6. Do some digging. Once you have a few names you’re happy with, search to see if there are other businesses with similar names out there. You can start with a simple Google search for a 10,000-foot overview and explore the USPTO’s Trademark Electronic Search System database of registered names. Don’t forget to look for variations and not just exact matches. Moskowitz suggested looking at domain name and corporate name availability but cautioned that neither is a good indicator of whether there is an actual trademark conflict. For an extra level of security, hire a trademark attorney for a risk assessment on the names you’re considering. “It’s absolutely worthwhile to do the first layer of research on your own,” Moskowitz said. “But hiring an experienced attorney may save you money in the long run because we have better search tools and understand what can be worked around versus what’s an actual nonstarter.”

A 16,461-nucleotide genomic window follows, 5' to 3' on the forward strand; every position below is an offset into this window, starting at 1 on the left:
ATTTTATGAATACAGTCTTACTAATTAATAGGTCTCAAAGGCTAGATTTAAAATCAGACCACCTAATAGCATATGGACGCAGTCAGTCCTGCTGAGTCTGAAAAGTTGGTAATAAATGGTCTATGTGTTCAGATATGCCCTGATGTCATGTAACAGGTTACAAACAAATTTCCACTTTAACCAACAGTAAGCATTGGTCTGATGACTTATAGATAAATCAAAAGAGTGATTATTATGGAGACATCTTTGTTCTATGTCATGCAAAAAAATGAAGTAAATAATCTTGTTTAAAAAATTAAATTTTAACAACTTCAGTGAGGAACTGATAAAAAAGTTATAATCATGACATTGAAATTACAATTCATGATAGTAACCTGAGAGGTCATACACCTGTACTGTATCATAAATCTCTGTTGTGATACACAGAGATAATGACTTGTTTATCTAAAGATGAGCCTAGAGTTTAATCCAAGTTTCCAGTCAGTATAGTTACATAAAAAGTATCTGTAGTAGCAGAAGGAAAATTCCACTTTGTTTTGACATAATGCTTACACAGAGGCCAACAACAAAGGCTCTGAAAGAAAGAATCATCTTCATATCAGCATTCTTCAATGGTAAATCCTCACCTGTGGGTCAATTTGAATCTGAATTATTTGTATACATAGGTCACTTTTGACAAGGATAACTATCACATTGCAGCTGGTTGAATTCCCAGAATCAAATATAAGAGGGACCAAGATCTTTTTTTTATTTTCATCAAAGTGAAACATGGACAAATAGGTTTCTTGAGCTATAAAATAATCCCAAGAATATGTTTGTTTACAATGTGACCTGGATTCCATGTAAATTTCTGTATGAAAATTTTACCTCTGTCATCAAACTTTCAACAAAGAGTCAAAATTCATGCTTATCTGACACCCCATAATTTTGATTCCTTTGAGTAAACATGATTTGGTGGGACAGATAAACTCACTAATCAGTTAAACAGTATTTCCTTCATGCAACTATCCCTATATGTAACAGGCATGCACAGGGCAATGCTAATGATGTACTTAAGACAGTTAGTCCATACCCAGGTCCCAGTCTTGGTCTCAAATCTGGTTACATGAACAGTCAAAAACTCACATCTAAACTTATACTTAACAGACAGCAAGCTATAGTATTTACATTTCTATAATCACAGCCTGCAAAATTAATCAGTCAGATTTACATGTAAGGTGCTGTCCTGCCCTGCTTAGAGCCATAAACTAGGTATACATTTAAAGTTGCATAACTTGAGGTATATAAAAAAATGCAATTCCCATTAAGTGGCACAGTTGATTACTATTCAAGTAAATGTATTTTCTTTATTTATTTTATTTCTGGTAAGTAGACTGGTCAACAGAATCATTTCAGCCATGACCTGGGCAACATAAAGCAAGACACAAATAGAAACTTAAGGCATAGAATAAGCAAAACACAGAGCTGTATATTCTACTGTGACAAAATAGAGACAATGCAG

7. Prepare and submit your application. To access the Trademark Electronic Application System, you need to log in to a uspto.gov account. You can set up a uspto.gov account here and then file the application online through TEAS. When filing, decide which specific goods or services you’re trying to protect under your trademark. The USPTO divides trademarks into dozens of classes. Some are for products — meaning physical items consumers purchase from you like T-shirts in Class 25, pizza in Class 30 and shampoo in Class 3 — and some are for services, meaning activities you perform for other people like a beauty salon in Class 44 or a restaurant in Class 43. Some businesses, such as restaurants that also sell T-shirts and prepackaged baked goods, might be eligible for multiple classes. But, Moskowitz said, just because you’re eligible for multiple classes does not mean you should file for them all. Extra cost aside, you don’t want your application for a cafe, for instance, to receive an initial refusal because you also threw in the class for promotional shirts and an entrepreneur in Idaho with a similar name happens happens to sell sweatshirts out of their basement.